Imaging data were collected from 581 patients attending University College London Hospitals for evaluation of the possibility of acute stroke. The data were unselected except for the presence of radiologist-reported changes on diffusion weighted imaging consistent with ischaemic stroke and a minimum lesion volume of 216 mm3. Note that this volume, corresponding to damage occurring to a 6 mm3 volume of brain tissue, is much smaller than the lesions generally used in lesion mapping studies and so is unlikely to be a source of the bias that we demonstrate is related to the disparity between lesion volume and functionally critical volume. The mean age was 62.3 years, standard deviation (SD) = 17.8, and the proportion of males was 0.547. The data for each patient consisted of standard, axially-acquired diffusion-weighted echoplanar imaging (b0 and b1000) sampled at 1 × 1 × 6.5 mm resolution, and obtained on a GE Genesis Signa 1.5 T MRI scanner in a single session for each patient. The b0 images satisfactorily distinguish between CSF, grey and white matter in line with their T2-weighting while being relatively unaffected by acute ischaemic lesions. The b1000 images, by contrast, show little normal tissue differentiation but marked differences in signal between damaged and undamaged tissue. The complementarity between these two sequences is exploited in the subsequent processing described below. The study was approved by the local ethics committee.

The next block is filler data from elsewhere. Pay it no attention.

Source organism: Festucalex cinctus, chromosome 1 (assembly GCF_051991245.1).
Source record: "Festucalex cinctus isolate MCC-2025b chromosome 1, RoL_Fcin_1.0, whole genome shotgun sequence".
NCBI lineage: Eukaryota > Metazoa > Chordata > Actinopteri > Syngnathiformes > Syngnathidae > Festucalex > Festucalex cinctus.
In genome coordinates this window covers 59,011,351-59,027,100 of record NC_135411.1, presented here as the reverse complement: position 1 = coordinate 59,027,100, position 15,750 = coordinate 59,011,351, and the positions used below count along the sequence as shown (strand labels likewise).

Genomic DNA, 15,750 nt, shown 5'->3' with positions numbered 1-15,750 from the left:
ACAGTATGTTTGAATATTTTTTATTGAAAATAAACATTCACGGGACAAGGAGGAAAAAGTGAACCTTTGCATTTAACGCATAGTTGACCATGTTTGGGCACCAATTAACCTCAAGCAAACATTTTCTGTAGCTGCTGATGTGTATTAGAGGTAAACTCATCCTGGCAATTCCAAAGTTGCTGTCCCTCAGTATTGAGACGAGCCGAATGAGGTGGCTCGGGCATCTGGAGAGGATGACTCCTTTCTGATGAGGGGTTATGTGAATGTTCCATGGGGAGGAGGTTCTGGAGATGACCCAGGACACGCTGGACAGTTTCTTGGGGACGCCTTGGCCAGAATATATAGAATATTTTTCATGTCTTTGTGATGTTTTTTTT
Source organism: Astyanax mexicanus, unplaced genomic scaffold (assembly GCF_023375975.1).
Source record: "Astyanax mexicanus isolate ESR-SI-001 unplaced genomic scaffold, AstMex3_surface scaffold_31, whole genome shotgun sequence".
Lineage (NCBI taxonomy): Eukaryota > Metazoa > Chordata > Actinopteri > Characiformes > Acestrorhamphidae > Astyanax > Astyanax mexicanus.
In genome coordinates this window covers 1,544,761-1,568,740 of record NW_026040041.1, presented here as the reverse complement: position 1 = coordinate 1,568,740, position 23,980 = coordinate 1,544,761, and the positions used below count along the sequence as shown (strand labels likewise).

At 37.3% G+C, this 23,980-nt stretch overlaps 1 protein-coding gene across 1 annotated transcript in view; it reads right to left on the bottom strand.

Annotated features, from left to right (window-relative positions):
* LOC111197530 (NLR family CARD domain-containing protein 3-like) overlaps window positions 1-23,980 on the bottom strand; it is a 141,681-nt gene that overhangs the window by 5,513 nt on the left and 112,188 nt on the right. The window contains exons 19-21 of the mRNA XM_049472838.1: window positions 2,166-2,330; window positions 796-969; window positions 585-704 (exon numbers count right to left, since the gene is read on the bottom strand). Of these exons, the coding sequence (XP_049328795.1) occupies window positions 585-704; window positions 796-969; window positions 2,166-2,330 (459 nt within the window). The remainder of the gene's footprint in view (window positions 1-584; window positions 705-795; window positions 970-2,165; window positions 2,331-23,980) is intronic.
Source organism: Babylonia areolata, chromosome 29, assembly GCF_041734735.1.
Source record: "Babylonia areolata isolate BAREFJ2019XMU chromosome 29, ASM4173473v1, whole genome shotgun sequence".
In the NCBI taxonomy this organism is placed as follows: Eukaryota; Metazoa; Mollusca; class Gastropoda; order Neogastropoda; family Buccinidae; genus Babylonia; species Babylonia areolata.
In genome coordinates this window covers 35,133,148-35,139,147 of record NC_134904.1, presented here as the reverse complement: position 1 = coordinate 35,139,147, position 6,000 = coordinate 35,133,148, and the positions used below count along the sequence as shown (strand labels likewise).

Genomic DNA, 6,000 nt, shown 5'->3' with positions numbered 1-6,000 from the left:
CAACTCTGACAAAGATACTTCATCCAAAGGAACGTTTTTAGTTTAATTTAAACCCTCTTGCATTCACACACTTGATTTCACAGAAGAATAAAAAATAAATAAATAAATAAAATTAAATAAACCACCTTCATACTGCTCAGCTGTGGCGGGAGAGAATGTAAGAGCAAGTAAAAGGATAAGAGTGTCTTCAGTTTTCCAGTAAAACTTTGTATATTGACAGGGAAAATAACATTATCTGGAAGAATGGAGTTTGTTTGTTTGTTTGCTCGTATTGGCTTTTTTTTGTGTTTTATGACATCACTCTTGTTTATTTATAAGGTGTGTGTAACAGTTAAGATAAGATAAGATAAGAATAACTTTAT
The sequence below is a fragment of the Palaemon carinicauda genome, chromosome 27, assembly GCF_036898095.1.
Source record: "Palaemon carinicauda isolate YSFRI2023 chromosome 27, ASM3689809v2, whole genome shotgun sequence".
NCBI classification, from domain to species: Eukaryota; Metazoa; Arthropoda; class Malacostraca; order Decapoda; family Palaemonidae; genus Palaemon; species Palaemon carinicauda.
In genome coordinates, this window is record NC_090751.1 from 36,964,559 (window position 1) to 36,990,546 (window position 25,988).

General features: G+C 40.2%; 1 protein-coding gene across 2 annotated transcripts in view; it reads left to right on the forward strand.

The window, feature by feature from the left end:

To make comparisons between the lesions of different people, we first co-registered each brain image to the same standard template so that anatomically homologous regions are brought into alignment, a process commonly referred to as image normalization. We then distinguished lesioned from normal brain through automated lesion segmentation. Here we followed previously evaluated methodology described in detail elsewhere (Mah et al., 2012), implemented in SPM8 (http://www.fil.ion.ucl.ac.uk/spm/software/spm8/) and custom MATLAB (http://www.mathworks.co.uk/products/matlab/) scripts. In brief, we first co-registered each b0 image to its b1000 counterpart using SPM8’s rigid body co-registration routine. This ensured that transformation parameters derived from the b0 image could subsequently be applied to the b1000. We then normalized each b0 image using SPM8’s combined tissue segmentation/normalization routine, including an extra tissue class in the mixture model to minimize distortion from any abnormal signal in the b0 (Crinion et al., 2007). Because the lesions were all acute, signal abnormalities on the b0 were generally minor. The normalization parameters so derived were then applied to each b1000 image, bringing it into standard stereotactic space, resliced to 2 × 2 × 2 mm resolution. The b1000 images now being co-registered so that homologous regions were in alignment, we were able to apply a voxel-wise, automated lesion segmentation algorithm optimized for diffusion weighted imaging, and shown to perform comparably to the current gold standard: manual lesion segmentation (Mah et al., 2012). The output of this step for each patient was a binary image, indexing the presence or absence of damage to any part of the brain, at 2 × 2 × 2 mm resolution. Note that the automated lesion-segmentation algorithm cannot be a significant source of the effects we observe in the data because it is inherently agnostic of the vascularity-informed pattern that is shown to dominate them. An overlap map of all normalized lesion masks is shown in Supplementary Fig. 1.